Mass vaccinations will not prevent Ebolavirus outbreaks, new research shows

May 09, 2018

Prophylactic mass vaccination programmes are not a realistic option in the battle to prevent new Ebolavirus outbreaks, a University of Kent-led research team has shown.

The findings come as the World Health Organisation has announced a new Ebola virus outbreak in the Democratic Republic of Kongo.

The team analysed the prospects for various Ebolavirus vaccines and found that, for the foreseable future at least, Ebolavirus outbreak control depends on surveillance and the isolation of cases.

The researchers' analysis revealed that very high proportions of potentially affected populations would need to be protected by vaccination to establish herd immunity, i.e. the level of immunity that prevents virus transmission within a population.

The study, entitled Herd immunity to Ebolaviruses is not a realistic target for current vaccination strategies identified that, in the critical phases of many Ebola virus outbreaks, the average infected individual infects four or more other people, which enables the virus to spread rapidly.

At this level, 80% of a population would need to be immunised to prevent outbreaks, even if a highly effective vaccine that protects 90% of individuals after vaccination was available.

Such vaccination rates are currently unachievable. In a vaccination trial during the West African Ebola virus epidemic, only 49% of individuals who had been in contact with Ebola virus patients could be vaccinated. Thirty-four per cent of contacts refused vaccination although they had been exposed to the disease.

There are currently no clinical vaccine candidates available that protect against all four human-pathogenic Ebolaviruses. It also remains unclear, say the researchers led by Professor Martin Michaelis, of Kent's School of Biosciences, whether the available vaccine candidates provide the long-term protection (? 10 years) that is required for the sort of prophylactic mass vaccination programme that could prevent Ebola, which becomes repeatedly introduced into the human population from animal reservoirs.

A large vaccination programme would also be costly and impractical, the study points out. Costs for current Ebolavirus vaccine candidates are estimated to be in a range of US$ 15-20 per dose, with some 462 million people living in the areas affected by Ebolavirus outbreaks, many of them in very remote rural areas.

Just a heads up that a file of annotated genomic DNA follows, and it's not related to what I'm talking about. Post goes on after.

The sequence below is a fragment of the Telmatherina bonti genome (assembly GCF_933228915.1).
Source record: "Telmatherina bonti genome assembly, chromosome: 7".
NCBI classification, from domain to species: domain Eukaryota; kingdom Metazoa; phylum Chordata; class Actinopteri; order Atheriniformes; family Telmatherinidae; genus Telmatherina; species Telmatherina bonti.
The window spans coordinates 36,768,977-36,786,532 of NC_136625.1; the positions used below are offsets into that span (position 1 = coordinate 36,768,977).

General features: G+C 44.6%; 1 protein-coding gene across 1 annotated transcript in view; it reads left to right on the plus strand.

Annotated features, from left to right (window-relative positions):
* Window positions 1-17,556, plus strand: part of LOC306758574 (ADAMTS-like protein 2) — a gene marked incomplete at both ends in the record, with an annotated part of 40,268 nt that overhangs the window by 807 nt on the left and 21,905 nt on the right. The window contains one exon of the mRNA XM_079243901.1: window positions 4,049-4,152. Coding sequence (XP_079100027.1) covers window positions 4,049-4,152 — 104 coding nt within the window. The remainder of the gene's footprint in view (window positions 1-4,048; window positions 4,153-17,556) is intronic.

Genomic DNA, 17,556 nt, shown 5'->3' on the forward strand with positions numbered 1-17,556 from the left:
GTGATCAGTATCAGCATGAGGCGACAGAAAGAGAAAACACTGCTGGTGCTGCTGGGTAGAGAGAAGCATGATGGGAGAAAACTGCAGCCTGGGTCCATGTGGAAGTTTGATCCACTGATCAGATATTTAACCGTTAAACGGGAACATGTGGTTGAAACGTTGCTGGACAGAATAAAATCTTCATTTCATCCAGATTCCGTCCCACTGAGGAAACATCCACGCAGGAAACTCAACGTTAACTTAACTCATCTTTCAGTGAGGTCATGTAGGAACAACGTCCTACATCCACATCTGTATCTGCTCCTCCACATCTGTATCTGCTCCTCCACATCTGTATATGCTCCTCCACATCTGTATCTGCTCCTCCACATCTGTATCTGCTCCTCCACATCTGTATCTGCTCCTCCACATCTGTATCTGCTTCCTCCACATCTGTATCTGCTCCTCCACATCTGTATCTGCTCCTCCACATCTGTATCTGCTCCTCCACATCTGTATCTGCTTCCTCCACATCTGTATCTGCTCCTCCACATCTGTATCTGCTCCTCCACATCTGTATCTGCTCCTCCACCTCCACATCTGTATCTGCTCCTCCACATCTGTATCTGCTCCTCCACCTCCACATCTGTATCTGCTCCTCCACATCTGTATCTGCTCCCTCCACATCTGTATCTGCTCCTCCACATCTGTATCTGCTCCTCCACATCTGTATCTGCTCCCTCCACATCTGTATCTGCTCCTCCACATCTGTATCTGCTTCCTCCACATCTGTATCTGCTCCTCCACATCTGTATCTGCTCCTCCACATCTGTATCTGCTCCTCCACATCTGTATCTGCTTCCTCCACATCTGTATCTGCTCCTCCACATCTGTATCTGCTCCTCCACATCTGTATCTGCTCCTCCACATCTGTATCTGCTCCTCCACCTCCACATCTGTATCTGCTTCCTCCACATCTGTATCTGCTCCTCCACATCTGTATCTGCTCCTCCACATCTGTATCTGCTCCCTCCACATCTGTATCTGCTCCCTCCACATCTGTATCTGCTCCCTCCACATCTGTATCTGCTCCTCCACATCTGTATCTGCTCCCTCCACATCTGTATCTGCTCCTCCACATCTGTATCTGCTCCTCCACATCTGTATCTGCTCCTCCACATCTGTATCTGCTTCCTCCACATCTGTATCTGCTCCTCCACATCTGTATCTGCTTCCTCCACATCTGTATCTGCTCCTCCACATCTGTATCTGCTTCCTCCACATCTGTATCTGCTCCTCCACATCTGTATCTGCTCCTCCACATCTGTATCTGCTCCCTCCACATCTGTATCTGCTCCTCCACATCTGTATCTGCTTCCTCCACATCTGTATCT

In the absence of a realistic prophylactic mass vaccination programme, the reasearchers conclude that clinical vaccine candidates will need to be focused on health care workers who are often involved in disease transmission, potentially in combination with the vaccination of patient contacts.
-end-
The study Herd immunity to Ebolaviruses is not a realistic target for current vaccination strategies (Martin Michaelis, Mark Wass, Stuart Masterson - University of Kent; Leslie Lobel - Ben Gurion University of the Negev, Beer Sheva, Israel and Uganda Virus Research Institute, Entebbe, Uganda; Miles Carroll - Public Health England, Porton Down, Salisbury) is published in the journal Frontiers in Immunology. See: https://www.frontiersin.org/articles/10.3389/fimmu.2018.01025/full

For more information or interview requests contact Martin Herrema at the University of Kent Press Office.
Tel: 01227 816768
Email: M.J.Herrema@kent.ac.uk
News releases can also be found at http://www.kent.ac.uk/news
University of Kent on Twitter: http://twitter.com/UniKent

Notes to editors

1. Four Ebolaviruses cause life-threatening disease in humans: Ebola virus (formerly known as Zaire ebolavirus), Sudan virus, Bundibugyo virus, and Taï Forest virus. The recent Ebola virus outbreak in West Africa resulted in at least 28,616 disease cases and 11,310 deaths. It demonstrated that Ebolaviruses can cause large outbreaks and resulted in an increased interest into vaccination programmes that prevent future outbreaks.

2. Established in 1965, the University of Kent - the UK's European university - now has almost 20,000 students across campuses or study centres at Canterbury, Medway, Tonbridge, Brussels, Paris, Athens and Rome.

It has been ranked 22nd in the Guardian University Guide 2018 and 25th in the Complete University Guide 2018, and in June 2017 was awarded a gold rating, the highest, in the UK Government's Teaching Excellence Framework (TEF).In the Times Higher Education (THE) World University Rankings 2015-16, it is in the top 10% of the world's leading universities for international outlook and 66th in its table of the most international universities in the world. The THE also ranked the University as 20th in its 'Table of Tables' 2016.

Kent is ranked 17th in the UK for research intensity (REF 2014). It has world-leading research in all subjects and 97% of its research is deemed by the REF to be of international quality.

In the National Student Survey 2016, Kent achieved the fourth highest score for overall student satisfaction, out of all publicly funded, multi-faculty universities. Along with the universities of East Anglia and Essex, Kent is a member of the Eastern Arc Research Consortium.

The University is worth £0.7 billion to the economy of the south east and supports more than 7,800 jobs in the region. Student off-campus spend contributes £293.3m and 2,532 full-time-equivalent jobs to those totals.

Kent has received two Queen's Anniversary prizes for Higher and Further Education.

University of Kent

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